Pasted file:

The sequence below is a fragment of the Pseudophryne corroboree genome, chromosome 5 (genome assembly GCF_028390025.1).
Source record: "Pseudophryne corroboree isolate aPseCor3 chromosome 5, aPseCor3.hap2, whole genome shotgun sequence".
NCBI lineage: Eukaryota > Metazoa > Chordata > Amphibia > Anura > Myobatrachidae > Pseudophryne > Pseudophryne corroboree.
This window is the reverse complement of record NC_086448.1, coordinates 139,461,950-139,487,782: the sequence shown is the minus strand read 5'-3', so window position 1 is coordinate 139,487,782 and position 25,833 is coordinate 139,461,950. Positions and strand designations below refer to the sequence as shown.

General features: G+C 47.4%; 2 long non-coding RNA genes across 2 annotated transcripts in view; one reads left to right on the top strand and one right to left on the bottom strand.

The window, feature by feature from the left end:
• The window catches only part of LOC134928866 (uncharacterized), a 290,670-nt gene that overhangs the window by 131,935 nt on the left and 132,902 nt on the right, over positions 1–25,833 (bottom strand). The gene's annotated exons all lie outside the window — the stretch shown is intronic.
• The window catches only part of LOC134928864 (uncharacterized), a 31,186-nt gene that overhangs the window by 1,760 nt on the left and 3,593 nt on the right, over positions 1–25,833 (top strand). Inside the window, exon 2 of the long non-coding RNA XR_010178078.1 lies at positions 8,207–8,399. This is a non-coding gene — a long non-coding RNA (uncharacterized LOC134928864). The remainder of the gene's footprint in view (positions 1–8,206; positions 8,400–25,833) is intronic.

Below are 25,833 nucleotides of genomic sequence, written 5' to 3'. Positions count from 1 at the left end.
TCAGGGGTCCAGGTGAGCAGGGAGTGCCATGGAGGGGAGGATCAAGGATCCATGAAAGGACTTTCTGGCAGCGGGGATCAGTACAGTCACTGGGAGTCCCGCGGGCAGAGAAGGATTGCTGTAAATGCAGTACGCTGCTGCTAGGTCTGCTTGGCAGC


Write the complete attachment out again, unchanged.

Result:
The sequence below is a fragment of the Pseudophryne corroboree genome, chromosome 5 (genome assembly GCF_028390025.1).
Source record: "Pseudophryne corroboree isolate aPseCor3 chromosome 5, aPseCor3.hap2, whole genome shotgun sequence".
NCBI lineage: Eukaryota > Metazoa > Chordata > Amphibia > Anura > Myobatrachidae > Pseudophryne > Pseudophryne corroboree.
This window is the reverse complement of record NC_086448.1, coordinates 139,461,950-139,487,782: the sequence shown is the minus strand read 5'-3', so window position 1 is coordinate 139,487,782 and position 25,833 is coordinate 139,461,950. Positions and strand designations below refer to the sequence as shown.

General features: G+C 47.4%; 2 long non-coding RNA genes across 2 annotated transcripts in view; one reads left to right on the top strand and one right to left on the bottom strand.

The window, feature by feature from the left end:
• The window catches only part of LOC134928866 (uncharacterized), a 290,670-nt gene that overhangs the window by 131,935 nt on the left and 132,902 nt on the right, over positions 1–25,833 (bottom strand). The gene's annotated exons all lie outside the window — the stretch shown is intronic.
• The window catches only part of LOC134928864 (uncharacterized), a 31,186-nt gene that overhangs the window by 1,760 nt on the left and 3,593 nt on the right, over positions 1–25,833 (top strand). Inside the window, exon 2 of the long non-coding RNA XR_010178078.1 lies at positions 8,207–8,399. This is a non-coding gene — a long non-coding RNA (uncharacterized LOC134928864). The remainder of the gene's footprint in view (positions 1–8,206; positions 8,400–25,833) is intronic.

Below are 25,833 nucleotides of genomic sequence, written 5' to 3'. Positions count from 1 at the left end.
TCAGGGGTCCAGGTGAGCAGGGAGTGCCATGGAGGGGAGGATCAAGGATCCATGAAAGGACTTTCTGGCAGCGGGGATCAGTACAGTCACTGGGAGTCCCGCGGGCAGAGAAGGATTGCTGTAAATGCAGTACGCTGCTGCTAGGTCTGCTTGGCAGC